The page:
The Digital Media Manifesto

 

Source

L. Chiariglione

Title

The role of device IPR in the Digital Media business

No.

030701chiariglione02

1. Introduction

The Media business is about how to manage a particular form of IPR. But to be created, delivered and consumed, media require the use of some physical device. When these devices utilise some technology that requires the use of some IPR, the manufacturer of the device has to pay some royalty.

With the adoption of Digital Technologies to provide Digital Media solutions, the way patent rights used to be licensed in devices supporting the media business is undergoing significant changes and has become a major element affecting the success of Digital Media.

2. The past

A patent holder used to license IPR to make a device according to very simple terms: a fixed amount of money for every device built. This is the case of telecommunication devices, like Group 3 facsimile or Consumer Electronic devices like TV receivers and Video Cassette Recorders, or computer peripherals. For recording devices a royalty is also due for cassettes and compact discs.

The licensing terms of MPEG-2 Systems and Video are very much in the mainstream of tradition. A manufacturer of an MPEG-2 decoder pays a fixed amount of money to the MPEG-2 patent pool. Those printing DVDs pay a fixed amount of money per printed DVD carrying content encoded using MPEG-2 Systems and Video.

This licensing model has a basic flaw: if an end user buys a DVD player for 50 USD and uses it for one hour and then he never turns it on again, he has made a bad use of the 2.5 USD that the manufacturer has paid to the MPEG-2 patent pool (he has also made a bad use of the remaining 47.5 USD, but that is the "physical part"). Still the model works well because it is a good compromise between simplicity and effectiveness.

3. The recent past

For the MPEG-2 AAC standard the first licensing scheme considered two cases. If AAC was used in a hardware playback device, licensing of AAC technology rights could be obtained on a "per hardware unit" basis (à la MPEG-2). If, however, the playback device took the form of software given away for free, another licensing model was offered, viz. the possibility to pay a license fee "per content unit" basis. The latter licensing scheme has now been abandoned.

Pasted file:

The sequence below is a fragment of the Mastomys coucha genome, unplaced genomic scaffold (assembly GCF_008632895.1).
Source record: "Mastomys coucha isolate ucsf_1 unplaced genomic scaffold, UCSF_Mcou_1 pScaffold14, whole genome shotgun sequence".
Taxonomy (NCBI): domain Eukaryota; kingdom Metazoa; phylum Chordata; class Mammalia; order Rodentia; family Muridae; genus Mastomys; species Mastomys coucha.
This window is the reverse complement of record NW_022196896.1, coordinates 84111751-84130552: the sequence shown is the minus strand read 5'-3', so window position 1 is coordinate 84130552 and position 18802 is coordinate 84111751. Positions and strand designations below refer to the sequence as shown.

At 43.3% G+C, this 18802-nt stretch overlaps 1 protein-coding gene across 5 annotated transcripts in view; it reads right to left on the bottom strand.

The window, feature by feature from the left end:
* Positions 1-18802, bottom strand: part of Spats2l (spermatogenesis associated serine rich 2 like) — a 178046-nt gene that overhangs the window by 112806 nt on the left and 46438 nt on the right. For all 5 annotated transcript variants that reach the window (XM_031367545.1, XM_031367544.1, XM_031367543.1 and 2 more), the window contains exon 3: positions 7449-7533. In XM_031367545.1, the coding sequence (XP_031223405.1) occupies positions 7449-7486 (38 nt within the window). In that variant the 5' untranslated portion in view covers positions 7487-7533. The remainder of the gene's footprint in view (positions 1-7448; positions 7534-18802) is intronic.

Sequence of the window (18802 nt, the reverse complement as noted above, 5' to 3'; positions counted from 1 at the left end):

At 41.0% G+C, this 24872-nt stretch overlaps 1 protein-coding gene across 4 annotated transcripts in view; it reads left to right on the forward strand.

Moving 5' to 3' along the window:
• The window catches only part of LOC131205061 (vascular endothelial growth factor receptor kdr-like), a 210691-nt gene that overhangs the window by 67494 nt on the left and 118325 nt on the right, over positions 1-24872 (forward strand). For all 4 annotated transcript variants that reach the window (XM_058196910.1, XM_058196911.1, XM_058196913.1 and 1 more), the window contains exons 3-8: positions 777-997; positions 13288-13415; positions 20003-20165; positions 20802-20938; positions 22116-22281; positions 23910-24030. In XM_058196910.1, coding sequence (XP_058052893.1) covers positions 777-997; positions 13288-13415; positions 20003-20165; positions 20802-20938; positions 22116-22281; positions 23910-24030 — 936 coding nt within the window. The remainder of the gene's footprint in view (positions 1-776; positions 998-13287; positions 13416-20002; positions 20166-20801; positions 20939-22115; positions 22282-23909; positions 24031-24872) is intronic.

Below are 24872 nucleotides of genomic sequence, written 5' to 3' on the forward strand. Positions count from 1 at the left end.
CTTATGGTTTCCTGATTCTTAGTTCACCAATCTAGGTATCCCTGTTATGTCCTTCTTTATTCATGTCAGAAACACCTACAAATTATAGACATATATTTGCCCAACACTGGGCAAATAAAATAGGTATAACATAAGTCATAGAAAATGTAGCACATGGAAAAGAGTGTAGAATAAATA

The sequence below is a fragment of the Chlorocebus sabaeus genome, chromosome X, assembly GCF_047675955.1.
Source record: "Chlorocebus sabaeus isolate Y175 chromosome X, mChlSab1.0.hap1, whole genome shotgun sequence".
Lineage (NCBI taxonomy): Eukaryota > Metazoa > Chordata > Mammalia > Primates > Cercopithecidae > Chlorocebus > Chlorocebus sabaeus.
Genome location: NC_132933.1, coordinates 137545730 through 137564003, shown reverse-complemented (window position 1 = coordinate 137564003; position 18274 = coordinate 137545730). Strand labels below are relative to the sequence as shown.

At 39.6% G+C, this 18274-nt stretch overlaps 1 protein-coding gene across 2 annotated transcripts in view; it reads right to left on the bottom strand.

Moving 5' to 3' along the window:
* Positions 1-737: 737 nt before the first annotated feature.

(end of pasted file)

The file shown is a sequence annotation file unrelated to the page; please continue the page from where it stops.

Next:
For MPEG-4 Visual licensing is applied both on the playback device and on the per content unit basis. The latter part of this model does not suffer from the MPEG-2 licensing "flaw", but in some contexts its practical implementation may make the solution too costly. There is an ongoing debate about the viability of the MPEG-4 Visual licensing scheme that some claim threatens acceptance of the standard in the marketplace.

4. The future

There are more and more cases where licensing of technologies to build Digital Media solutions is needed. One example is MPEG-4 AVC, another is MPEG-7, still more cases will be coming from combinations of MPEG-21 technologies, not to mention other non-MPEG technologies whose use is required to make Digital Media solutions.

It is essential that the problem of IPR be considered in a holistic manner, if we want to reap the benefits of the Digital Media Revolution.